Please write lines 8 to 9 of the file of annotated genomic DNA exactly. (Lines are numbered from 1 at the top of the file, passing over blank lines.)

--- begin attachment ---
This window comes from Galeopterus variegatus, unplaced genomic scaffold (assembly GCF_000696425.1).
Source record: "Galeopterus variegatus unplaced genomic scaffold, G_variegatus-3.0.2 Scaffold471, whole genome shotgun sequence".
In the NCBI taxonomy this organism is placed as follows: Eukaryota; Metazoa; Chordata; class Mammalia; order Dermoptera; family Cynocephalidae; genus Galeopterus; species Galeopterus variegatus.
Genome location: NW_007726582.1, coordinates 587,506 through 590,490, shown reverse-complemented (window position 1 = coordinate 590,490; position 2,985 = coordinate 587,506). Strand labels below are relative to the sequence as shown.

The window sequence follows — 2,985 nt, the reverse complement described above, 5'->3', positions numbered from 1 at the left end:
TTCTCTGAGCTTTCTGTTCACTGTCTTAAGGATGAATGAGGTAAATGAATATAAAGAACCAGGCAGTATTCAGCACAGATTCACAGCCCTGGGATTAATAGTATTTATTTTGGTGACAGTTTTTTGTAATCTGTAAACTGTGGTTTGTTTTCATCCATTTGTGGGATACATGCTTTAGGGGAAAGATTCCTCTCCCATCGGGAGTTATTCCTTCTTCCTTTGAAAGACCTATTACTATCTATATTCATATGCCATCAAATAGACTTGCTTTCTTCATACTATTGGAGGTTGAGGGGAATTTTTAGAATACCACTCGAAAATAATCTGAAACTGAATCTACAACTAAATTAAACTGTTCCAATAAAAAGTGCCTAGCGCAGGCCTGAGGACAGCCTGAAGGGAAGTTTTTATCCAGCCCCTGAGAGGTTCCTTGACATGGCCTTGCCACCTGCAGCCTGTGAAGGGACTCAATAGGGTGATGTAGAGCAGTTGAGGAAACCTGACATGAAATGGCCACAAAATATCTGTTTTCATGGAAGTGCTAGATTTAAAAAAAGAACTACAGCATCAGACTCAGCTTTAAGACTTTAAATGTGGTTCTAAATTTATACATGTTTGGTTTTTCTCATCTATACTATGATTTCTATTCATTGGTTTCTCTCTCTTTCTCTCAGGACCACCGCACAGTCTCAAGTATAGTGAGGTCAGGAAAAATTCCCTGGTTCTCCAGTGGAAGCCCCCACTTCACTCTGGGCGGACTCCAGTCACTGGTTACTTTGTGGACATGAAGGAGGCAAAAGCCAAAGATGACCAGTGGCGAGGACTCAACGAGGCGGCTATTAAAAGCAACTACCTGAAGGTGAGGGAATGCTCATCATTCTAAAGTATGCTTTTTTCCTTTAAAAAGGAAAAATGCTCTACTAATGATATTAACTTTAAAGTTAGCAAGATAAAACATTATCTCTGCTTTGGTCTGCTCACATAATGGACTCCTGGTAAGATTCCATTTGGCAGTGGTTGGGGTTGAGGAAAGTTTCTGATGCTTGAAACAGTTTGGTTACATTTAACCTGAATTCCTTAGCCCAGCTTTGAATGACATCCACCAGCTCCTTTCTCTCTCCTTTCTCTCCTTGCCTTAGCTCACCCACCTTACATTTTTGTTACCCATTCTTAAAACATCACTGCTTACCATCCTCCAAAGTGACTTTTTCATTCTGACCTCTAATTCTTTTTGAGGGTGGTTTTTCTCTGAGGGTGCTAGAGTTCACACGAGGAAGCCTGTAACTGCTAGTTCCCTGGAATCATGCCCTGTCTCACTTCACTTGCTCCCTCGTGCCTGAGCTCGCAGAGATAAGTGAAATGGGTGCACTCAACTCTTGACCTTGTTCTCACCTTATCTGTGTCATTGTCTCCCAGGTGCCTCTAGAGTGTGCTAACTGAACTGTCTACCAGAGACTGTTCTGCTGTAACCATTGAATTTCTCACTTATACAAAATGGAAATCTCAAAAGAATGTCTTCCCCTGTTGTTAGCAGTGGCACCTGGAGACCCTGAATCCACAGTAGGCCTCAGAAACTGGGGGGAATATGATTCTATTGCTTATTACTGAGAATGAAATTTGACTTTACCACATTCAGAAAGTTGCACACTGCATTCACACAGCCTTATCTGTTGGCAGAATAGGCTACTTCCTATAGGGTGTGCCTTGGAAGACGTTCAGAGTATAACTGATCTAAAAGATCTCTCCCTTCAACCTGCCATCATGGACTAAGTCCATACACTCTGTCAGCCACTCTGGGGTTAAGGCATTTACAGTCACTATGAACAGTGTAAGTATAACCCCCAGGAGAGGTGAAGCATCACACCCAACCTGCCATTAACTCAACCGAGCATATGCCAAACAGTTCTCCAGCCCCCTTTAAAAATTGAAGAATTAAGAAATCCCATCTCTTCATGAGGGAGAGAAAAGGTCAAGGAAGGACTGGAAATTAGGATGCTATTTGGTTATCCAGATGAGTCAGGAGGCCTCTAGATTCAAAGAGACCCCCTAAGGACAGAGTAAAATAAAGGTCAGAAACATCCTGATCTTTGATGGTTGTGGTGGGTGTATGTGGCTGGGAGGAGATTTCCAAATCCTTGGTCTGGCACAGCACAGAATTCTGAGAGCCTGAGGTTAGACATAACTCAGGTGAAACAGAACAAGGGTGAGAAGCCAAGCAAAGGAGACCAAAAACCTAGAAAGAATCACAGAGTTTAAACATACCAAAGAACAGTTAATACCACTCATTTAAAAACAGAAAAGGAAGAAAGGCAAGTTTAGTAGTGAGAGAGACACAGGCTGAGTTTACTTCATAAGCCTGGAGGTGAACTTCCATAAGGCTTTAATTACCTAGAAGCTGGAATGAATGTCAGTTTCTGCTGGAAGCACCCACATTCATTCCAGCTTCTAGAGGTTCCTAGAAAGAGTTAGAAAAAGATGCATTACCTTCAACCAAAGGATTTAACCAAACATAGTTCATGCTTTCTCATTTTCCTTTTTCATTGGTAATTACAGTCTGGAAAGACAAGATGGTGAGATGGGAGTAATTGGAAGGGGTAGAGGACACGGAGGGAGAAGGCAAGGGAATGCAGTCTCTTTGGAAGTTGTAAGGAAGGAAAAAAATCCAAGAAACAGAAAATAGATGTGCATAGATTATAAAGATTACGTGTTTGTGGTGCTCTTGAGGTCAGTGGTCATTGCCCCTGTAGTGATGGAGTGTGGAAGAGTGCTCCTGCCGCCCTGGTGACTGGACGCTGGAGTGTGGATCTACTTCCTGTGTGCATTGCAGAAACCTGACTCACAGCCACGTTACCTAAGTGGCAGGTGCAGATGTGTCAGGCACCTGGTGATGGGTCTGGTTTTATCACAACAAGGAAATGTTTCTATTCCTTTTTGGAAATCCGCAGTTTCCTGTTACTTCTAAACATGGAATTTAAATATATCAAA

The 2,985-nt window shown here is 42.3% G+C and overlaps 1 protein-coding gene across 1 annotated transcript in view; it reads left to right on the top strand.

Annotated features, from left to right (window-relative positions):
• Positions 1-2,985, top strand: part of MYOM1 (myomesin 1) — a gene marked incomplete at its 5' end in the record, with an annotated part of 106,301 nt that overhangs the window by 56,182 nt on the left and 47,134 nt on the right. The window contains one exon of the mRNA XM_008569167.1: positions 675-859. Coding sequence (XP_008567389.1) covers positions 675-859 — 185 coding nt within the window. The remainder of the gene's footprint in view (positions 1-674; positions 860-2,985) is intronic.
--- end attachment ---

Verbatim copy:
Annotated features, from left to right (window-relative positions):
• Positions 1-2,985, top strand: part of MYOM1 (myomesin 1) — a gene marked incomplete at its 5' end in the record, with an annotated part of 106,301 nt that overhangs the window by 56,182 nt on the left and 47,134 nt on the right. The window contains one exon of the mRNA XM_008569167.1: positions 675-859. Coding sequence (XP_008567389.1) covers positions 675-859 — 185 coding nt within the window. The remainder of the gene's footprint in view (positions 1-674; positions 860-2,985) is intronic.